It is a time to decide for anyone facing an expiring car lease: either buy the car from the financial services Strathmore company or returns it, find a new set of wheels. Deciding what your current vehicle should do is always a personal choice.
Perhaps you enjoy your new car and are keen to maintain it. Or, maybe you’ve decided to buy your next one instead of leasing it and this time you’re considering choosing a used car.
Financial services Oak Park helps you decide to choose the better option among car leasing and purchase.
Essential to the role factor is the asking price of the leasing firm. There are also certain overall advantages to buying your existing car. For one, you know the history of the vehicle that is an advantage most frequently used car buyers have not.
This is particularly true if you’ve pampered your car while it’s in your care. Were you the kind of driver carefully coming in for a change of oil when it’s due? Do you keep your car in a garage all year round to keep the finish immaculate?
If so, you’re going to buy a car that’s in excellent shape, you know. Strangely, if you haven’t treated the car particularly well, buying the car too can be a plus.
Doing the Math
Of course, only part of the equation is those potential benefits. The biggest question for most drivers-after “Do I want a new car?”-is whether the purchase price is a good deal. Some leases also have a “buyback fee” which is the cost you will have to pay if you want to hang onto the vehicle.
It’s a leasing industry quirk that this buyback price is determined before you start your lease. In essence, your monthly outlay is the car’s selling price minus its residual value when the lease is up, divide it by the number of months on the contract.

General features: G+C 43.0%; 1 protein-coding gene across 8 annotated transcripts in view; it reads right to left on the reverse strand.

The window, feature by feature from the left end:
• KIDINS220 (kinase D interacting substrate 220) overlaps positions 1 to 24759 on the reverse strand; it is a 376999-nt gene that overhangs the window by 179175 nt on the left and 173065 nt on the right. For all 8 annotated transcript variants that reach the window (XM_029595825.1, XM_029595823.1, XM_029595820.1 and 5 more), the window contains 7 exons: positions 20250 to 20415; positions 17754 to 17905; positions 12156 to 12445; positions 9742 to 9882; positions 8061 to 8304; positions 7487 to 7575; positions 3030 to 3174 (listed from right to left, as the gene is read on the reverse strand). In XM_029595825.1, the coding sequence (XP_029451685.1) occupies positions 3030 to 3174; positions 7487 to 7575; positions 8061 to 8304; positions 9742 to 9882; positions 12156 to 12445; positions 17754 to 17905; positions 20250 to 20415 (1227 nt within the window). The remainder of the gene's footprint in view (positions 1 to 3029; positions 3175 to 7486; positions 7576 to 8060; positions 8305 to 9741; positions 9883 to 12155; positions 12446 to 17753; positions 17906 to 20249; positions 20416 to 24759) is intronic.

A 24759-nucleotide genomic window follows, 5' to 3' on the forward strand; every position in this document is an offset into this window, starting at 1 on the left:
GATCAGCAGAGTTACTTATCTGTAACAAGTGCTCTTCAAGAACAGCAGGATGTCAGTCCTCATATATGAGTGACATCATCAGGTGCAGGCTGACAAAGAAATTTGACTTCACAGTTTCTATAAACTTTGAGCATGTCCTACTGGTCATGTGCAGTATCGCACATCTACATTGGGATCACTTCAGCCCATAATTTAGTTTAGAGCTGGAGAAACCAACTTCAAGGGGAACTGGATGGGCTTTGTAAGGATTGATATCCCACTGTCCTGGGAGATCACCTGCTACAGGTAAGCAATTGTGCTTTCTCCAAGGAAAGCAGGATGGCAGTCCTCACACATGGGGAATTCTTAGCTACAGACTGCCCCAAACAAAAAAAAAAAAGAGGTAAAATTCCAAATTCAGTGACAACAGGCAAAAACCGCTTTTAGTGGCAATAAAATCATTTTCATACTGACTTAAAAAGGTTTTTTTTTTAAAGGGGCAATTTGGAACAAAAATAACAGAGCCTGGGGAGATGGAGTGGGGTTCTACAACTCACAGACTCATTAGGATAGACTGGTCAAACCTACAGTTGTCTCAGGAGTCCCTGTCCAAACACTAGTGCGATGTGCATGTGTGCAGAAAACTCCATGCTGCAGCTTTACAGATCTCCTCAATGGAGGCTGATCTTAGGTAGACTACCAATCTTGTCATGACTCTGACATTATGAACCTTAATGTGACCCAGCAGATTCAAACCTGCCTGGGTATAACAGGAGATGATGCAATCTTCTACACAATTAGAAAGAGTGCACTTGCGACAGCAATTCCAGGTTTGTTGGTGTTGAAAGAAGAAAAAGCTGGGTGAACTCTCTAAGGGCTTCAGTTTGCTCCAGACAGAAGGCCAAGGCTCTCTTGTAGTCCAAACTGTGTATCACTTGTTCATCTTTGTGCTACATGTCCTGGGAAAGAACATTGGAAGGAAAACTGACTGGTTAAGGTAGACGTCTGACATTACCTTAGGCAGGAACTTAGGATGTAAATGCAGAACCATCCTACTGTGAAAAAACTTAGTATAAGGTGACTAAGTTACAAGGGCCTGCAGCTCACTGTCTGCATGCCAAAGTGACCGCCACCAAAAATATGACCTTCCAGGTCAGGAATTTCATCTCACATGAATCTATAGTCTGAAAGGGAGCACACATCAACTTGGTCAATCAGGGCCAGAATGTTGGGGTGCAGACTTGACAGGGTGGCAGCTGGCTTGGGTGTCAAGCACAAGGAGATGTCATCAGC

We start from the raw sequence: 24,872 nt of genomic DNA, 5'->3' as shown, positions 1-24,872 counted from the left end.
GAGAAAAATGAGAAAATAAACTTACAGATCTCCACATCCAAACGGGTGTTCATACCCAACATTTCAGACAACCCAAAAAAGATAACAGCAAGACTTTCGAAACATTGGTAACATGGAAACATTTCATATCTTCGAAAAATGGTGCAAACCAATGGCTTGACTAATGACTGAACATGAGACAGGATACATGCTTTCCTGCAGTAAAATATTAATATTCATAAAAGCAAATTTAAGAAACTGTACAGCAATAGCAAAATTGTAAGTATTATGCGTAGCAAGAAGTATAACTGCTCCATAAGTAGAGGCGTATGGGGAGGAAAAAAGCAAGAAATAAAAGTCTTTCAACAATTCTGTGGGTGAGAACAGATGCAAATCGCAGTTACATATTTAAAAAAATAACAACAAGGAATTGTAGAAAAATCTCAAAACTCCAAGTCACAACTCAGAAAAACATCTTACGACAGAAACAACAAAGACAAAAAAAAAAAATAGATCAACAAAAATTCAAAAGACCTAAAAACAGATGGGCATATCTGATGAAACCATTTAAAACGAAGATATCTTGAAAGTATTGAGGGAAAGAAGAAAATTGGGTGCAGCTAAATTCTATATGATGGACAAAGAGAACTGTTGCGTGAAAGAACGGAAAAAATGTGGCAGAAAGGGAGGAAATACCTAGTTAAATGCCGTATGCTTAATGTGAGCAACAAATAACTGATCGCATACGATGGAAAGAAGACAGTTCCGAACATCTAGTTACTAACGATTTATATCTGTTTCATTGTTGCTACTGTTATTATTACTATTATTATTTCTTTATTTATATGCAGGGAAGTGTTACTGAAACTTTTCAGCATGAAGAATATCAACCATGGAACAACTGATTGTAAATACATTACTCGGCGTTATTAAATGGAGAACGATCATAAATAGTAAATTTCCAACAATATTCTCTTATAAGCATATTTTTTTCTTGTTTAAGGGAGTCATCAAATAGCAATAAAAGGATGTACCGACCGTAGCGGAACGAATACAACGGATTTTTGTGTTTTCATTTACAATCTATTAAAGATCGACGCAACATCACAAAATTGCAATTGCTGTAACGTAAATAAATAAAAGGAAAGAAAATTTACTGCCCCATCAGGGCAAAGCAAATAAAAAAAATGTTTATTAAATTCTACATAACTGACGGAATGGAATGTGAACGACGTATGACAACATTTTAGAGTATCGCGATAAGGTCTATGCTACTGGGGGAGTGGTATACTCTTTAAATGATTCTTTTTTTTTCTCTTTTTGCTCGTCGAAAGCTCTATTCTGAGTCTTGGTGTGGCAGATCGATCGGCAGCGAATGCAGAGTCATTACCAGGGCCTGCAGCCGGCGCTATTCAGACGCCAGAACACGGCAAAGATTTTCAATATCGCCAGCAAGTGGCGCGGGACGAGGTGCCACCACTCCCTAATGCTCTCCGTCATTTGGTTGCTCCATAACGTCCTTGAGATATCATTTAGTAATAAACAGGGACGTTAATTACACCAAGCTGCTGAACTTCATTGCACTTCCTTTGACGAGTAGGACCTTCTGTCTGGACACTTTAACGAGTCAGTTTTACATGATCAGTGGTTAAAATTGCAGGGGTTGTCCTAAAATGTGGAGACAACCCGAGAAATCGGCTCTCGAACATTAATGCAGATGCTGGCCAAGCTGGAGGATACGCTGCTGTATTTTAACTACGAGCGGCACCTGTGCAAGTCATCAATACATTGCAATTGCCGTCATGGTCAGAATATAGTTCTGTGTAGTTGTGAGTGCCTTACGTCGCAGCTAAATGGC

Negotiating the Price
In some instances, haggling with the leasing firm will not bring much fruit. This applies in particular to brand-specific leasing companies which have a reputation for standing firm on their purchase price.
If the leasing company is a bank or credit union, experts will say you may be luckier. Keep in mind that these lenders somehow have to unload that car, either by selling it to a dealer or by putting it on the auction block.
Sometimes they try to escape the time and hassle that comes with selling the car to another customer. As such, it might be worth figuring out who is signing up to your contract and trying to negotiate.
The Bottom Line
This often takes a bit of math to determine what to do with your rented car. Comparing the buyback offer of what the vehicle will be going for on the free market is a smart idea.
Don’t forget to figure in any extra costs, such as fuel taxes, which could make the vehicle more attractive to purchase.